I'm giving this book 3.5 stars.
In this work of fiction, the father of a murdered young girl returns to the spot where her body was found seeking answers to the crime itself and how to move on. Once there, he encounters three spirits who try to bring a resolution to his pain through faith. Whether or not you agree with the author's conceptions, this book is a thought-provoking read. I did find some passages went off on unnecessary tangents.
I love the title of Murder with Puffins! Just brings up all these images... ;)
Also loved The Book of Lost Things, being a bit of a fairy tale fan. Can I recommend In a Dark Wood by Amanda Craig if you like stories within stories? It's a lot darker, but I enjoyed it even more.
Have fun with The Subtle Knife!
I received The Tales of Beedle the Bard in the mail today, so that will probably be my next read, in addition to listening to The Other Queen in the car this week.
Now, I'm moving on to The Ghost Orchid by Carol Goodman. This is the third book of hers I have read. I really enjoyed the other two (The Seduction of Water and The Lake of Dead Languages), which I listened to in audiobook format. I received this latest one in book form for my birthday, so it will be my first read of hers on paper.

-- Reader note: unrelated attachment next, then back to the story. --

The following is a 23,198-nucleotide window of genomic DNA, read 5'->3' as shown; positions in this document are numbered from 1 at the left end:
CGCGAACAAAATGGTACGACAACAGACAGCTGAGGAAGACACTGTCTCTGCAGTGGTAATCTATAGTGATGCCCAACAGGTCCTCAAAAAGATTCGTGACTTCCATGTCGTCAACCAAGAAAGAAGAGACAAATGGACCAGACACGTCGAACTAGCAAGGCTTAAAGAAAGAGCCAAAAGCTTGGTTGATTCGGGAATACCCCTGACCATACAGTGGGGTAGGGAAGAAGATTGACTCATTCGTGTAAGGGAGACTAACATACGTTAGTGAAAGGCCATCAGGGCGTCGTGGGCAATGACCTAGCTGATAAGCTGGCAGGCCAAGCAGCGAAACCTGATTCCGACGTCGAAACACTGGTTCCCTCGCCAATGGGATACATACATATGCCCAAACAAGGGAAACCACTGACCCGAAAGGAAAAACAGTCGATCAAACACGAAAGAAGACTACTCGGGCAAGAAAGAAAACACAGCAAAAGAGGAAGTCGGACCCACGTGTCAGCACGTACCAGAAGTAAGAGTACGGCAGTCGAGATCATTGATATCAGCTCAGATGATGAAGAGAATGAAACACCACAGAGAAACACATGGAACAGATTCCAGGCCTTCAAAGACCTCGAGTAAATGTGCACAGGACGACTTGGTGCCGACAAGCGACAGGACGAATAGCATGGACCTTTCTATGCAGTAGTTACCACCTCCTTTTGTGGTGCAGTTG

ETA: reached 10 books! and also to fix a typo.
No more. I just perused the Perceval Press web site (www.percevalpress.com) and now I'm adding approximately half of the books on their "We Recommend" list (http://www.percevalpress.com/recommend.html) to my wishlist, many of them reads I feel I must undertake right now.
This is the parallel telling of two intertwined stories separated in time by more than a century. Both tales take place at a reclusive mansion in upstate New York. Italian fountains and Native American lore along the Hudson River set the backdrop for the lives of a broken mother in the 1800s, her surviving daughter, and the ripple effect their story has on a group of artists who inhabit the same mansion many years later.